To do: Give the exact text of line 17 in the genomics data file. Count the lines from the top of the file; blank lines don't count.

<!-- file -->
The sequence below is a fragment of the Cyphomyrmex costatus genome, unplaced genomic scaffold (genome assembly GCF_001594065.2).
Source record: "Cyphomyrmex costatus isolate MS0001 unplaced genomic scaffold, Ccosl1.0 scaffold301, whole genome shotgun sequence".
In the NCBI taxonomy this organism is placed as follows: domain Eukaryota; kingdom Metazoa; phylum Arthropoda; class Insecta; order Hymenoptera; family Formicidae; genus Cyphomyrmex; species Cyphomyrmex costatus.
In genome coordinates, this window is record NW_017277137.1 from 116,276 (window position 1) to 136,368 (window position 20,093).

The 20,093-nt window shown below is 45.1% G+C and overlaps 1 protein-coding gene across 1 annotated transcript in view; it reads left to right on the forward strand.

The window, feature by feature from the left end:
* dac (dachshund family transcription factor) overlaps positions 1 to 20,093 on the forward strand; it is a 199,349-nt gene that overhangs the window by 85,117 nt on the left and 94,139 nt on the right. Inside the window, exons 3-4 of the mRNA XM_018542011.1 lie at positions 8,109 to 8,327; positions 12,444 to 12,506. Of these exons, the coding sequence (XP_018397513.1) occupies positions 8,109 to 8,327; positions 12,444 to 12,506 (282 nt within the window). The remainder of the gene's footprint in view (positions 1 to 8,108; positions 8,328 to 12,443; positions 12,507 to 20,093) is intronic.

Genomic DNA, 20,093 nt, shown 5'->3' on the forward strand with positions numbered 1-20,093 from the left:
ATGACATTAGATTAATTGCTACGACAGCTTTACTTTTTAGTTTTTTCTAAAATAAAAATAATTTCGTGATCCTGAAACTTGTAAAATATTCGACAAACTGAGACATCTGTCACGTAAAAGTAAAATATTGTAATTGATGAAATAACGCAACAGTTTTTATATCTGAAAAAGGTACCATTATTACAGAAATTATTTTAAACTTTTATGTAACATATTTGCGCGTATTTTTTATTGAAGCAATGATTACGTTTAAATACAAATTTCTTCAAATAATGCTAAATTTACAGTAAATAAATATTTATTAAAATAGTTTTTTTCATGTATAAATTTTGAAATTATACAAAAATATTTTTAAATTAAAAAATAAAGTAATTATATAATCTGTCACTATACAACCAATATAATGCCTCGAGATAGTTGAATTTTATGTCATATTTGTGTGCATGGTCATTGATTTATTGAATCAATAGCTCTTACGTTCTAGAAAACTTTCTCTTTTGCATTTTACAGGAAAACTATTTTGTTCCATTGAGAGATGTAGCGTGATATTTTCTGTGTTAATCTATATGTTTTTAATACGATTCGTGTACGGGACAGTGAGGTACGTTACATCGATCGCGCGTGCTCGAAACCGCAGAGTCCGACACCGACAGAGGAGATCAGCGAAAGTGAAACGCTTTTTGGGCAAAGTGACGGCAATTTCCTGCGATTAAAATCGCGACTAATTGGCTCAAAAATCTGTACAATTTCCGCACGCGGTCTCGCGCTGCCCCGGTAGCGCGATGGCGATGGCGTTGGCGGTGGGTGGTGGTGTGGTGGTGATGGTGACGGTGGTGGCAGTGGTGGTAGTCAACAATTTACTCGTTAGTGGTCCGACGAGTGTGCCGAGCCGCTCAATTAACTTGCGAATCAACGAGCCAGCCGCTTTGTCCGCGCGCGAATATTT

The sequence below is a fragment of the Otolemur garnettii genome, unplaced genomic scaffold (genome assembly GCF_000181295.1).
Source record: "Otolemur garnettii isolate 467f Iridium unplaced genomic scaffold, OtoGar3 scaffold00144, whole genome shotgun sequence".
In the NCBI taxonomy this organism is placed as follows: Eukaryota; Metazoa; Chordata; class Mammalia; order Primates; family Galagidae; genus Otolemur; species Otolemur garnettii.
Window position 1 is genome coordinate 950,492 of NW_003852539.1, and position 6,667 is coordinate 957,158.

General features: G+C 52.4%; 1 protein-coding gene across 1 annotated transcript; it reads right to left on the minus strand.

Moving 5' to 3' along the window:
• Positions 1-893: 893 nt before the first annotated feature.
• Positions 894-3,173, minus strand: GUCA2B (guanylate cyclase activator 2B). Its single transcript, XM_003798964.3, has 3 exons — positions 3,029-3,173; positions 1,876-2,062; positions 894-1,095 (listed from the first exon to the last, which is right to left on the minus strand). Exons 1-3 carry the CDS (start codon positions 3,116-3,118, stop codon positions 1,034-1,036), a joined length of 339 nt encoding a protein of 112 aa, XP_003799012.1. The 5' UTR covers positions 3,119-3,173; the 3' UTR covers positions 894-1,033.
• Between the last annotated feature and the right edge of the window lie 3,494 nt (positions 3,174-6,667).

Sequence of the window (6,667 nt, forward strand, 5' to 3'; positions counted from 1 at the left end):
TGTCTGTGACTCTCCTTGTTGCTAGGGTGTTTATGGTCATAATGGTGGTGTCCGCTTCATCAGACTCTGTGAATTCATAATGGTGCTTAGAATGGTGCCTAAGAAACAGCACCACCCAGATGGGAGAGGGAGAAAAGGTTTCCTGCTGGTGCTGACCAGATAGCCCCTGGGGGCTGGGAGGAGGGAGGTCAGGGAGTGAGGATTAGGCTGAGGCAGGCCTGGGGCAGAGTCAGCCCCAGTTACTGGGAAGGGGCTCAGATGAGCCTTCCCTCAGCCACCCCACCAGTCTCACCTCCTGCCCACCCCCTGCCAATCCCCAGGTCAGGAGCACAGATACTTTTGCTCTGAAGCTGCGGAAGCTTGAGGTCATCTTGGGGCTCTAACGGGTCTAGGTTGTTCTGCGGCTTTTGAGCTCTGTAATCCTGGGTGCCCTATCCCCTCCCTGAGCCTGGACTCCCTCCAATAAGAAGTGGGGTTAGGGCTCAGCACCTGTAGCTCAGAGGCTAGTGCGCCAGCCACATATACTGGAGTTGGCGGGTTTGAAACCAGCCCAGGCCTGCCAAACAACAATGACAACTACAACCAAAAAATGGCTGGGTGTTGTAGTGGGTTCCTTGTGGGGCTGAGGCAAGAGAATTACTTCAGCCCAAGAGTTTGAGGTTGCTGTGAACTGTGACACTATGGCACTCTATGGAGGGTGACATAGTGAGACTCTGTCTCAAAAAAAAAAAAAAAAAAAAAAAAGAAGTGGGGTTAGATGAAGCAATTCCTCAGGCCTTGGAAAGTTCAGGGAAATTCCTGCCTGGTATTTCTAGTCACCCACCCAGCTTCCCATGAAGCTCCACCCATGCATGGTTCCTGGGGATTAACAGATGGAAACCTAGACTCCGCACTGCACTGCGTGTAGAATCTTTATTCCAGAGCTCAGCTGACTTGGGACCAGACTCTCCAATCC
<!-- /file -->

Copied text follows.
• Positions 894-3,173, minus strand: GUCA2B (guanylate cyclase activator 2B). Its single transcript, XM_003798964.3, has 3 exons — positions 3,029-3,173; positions 1,876-2,062; positions 894-1,095 (listed from the first exon to the last, which is right to left on the minus strand). Exons 1-3 carry the CDS (start codon positions 3,116-3,118, stop codon positions 1,034-1,036), a joined length of 339 nt encoding a protein of 112 aa, XP_003799012.1. The 5' UTR covers positions 3,119-3,173; the 3' UTR covers positions 894-1,033.